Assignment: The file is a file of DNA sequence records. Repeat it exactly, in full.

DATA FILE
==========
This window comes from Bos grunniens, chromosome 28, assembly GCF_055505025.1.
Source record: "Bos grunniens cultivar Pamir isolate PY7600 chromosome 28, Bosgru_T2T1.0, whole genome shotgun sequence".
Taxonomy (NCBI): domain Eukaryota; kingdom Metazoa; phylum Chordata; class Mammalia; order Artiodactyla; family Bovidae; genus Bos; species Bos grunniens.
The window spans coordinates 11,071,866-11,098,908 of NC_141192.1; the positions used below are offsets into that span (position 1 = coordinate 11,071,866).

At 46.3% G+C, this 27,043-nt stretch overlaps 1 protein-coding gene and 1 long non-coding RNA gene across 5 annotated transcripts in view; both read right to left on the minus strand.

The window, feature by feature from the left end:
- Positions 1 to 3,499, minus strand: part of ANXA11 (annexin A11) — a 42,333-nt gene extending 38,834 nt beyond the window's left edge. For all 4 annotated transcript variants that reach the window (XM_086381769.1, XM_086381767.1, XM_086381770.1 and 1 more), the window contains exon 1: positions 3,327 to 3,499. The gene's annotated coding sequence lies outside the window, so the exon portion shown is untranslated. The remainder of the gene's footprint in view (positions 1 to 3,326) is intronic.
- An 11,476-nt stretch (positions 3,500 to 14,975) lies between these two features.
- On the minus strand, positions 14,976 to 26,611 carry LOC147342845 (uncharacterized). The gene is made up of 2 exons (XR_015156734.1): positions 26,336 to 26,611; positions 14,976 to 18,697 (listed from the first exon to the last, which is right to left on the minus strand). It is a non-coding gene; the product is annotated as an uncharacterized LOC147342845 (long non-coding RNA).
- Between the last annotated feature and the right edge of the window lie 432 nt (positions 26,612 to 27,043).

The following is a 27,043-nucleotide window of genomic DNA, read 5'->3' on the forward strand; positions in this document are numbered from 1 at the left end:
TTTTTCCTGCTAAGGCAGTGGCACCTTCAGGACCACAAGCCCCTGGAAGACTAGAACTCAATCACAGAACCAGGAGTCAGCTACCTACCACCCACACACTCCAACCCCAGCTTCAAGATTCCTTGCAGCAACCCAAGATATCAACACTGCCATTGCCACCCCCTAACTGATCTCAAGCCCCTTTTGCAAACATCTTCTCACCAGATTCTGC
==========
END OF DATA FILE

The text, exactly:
This window comes from Bos grunniens, chromosome 28, assembly GCF_055505025.1.
Source record: "Bos grunniens cultivar Pamir isolate PY7600 chromosome 28, Bosgru_T2T1.0, whole genome shotgun sequence".
Taxonomy (NCBI): domain Eukaryota; kingdom Metazoa; phylum Chordata; class Mammalia; order Artiodactyla; family Bovidae; genus Bos; species Bos grunniens.
The window spans coordinates 11,071,866-11,098,908 of NC_141192.1; the positions used below are offsets into that span (position 1 = coordinate 11,071,866).

At 46.3% G+C, this 27,043-nt stretch overlaps 1 protein-coding gene and 1 long non-coding RNA gene across 5 annotated transcripts in view; both read right to left on the minus strand.

The window, feature by feature from the left end:
- Positions 1 to 3,499, minus strand: part of ANXA11 (annexin A11) — a 42,333-nt gene extending 38,834 nt beyond the window's left edge. For all 4 annotated transcript variants that reach the window (XM_086381769.1, XM_086381767.1, XM_086381770.1 and 1 more), the window contains exon 1: positions 3,327 to 3,499. The gene's annotated coding sequence lies outside the window, so the exon portion shown is untranslated. The remainder of the gene's footprint in view (positions 1 to 3,326) is intronic.
- An 11,476-nt stretch (positions 3,500 to 14,975) lies between these two features.
- On the minus strand, positions 14,976 to 26,611 carry LOC147342845 (uncharacterized). The gene is made up of 2 exons (XR_015156734.1): positions 26,336 to 26,611; positions 14,976 to 18,697 (listed from the first exon to the last, which is right to left on the minus strand). It is a non-coding gene; the product is annotated as an uncharacterized LOC147342845 (long non-coding RNA).
- Between the last annotated feature and the right edge of the window lie 432 nt (positions 26,612 to 27,043).

The following is a 27,043-nucleotide window of genomic DNA, read 5'->3' on the forward strand; positions in this document are numbered from 1 at the left end:
TTTTTCCTGCTAAGGCAGTGGCACCTTCAGGACCACAAGCCCCTGGAAGACTAGAACTCAATCACAGAACCAGGAGTCAGCTACCTACCACCCACACACTCCAACCCCAGCTTCAAGATTCCTTGCAGCAACCCAAGATATCAACACTGCCATTGCCACCCCCTAACTGATCTCAAGCCCCTTTTGCAAACATCTTCTCACCAGATTCTGC